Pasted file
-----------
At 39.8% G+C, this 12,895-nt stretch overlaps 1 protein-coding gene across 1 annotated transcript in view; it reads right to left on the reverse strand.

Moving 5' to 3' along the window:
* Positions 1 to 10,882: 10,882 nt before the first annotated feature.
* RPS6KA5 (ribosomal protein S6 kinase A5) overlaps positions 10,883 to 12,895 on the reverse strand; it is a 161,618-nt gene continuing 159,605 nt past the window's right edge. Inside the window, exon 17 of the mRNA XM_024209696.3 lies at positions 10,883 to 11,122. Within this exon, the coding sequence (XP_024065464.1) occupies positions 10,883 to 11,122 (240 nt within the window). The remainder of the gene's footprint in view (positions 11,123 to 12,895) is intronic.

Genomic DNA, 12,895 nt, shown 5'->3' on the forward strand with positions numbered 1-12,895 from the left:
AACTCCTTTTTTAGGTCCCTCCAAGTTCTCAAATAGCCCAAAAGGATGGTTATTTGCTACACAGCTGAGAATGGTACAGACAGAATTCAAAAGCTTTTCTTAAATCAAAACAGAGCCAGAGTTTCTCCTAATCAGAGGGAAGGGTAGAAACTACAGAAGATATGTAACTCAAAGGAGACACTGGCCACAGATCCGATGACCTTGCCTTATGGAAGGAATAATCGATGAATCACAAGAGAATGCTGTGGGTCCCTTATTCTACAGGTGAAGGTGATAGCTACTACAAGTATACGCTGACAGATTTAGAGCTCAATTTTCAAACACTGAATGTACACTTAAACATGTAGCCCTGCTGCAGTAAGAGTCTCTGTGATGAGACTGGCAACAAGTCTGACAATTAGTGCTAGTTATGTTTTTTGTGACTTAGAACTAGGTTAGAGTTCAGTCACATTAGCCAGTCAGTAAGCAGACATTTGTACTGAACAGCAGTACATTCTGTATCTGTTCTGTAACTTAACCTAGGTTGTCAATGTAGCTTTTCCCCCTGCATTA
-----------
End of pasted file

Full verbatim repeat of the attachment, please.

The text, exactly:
At 39.8% G+C, this 12,895-nt stretch overlaps 1 protein-coding gene across 1 annotated transcript in view; it reads right to left on the reverse strand.

Moving 5' to 3' along the window:
* Positions 1 to 10,882: 10,882 nt before the first annotated feature.
* RPS6KA5 (ribosomal protein S6 kinase A5) overlaps positions 10,883 to 12,895 on the reverse strand; it is a 161,618-nt gene continuing 159,605 nt past the window's right edge. Inside the window, exon 17 of the mRNA XM_024209696.3 lies at positions 10,883 to 11,122. Within this exon, the coding sequence (XP_024065464.1) occupies positions 10,883 to 11,122 (240 nt within the window). The remainder of the gene's footprint in view (positions 11,123 to 12,895) is intronic.

Genomic DNA, 12,895 nt, shown 5'->3' on the forward strand with positions numbered 1-12,895 from the left:
AACTCCTTTTTTAGGTCCCTCCAAGTTCTCAAATAGCCCAAAAGGATGGTTATTTGCTACACAGCTGAGAATGGTACAGACAGAATTCAAAAGCTTTTCTTAAATCAAAACAGAGCCAGAGTTTCTCCTAATCAGAGGGAAGGGTAGAAACTACAGAAGATATGTAACTCAAAGGAGACACTGGCCACAGATCCGATGACCTTGCCTTATGGAAGGAATAATCGATGAATCACAAGAGAATGCTGTGGGTCCCTTATTCTACAGGTGAAGGTGATAGCTACTACAAGTATACGCTGACAGATTTAGAGCTCAATTTTCAAACACTGAATGTACACTTAAACATGTAGCCCTGCTGCAGTAAGAGTCTCTGTGATGAGACTGGCAACAAGTCTGACAATTAGTGCTAGTTATGTTTTTTGTGACTTAGAACTAGGTTAGAGTTCAGTCACATTAGCCAGTCAGTAAGCAGACATTTGTACTGAACAGCAGTACATTCTGTATCTGTTCTGTAACTTAACCTAGGTTGTCAATGTAGCTTTTCCCCCTGCATTA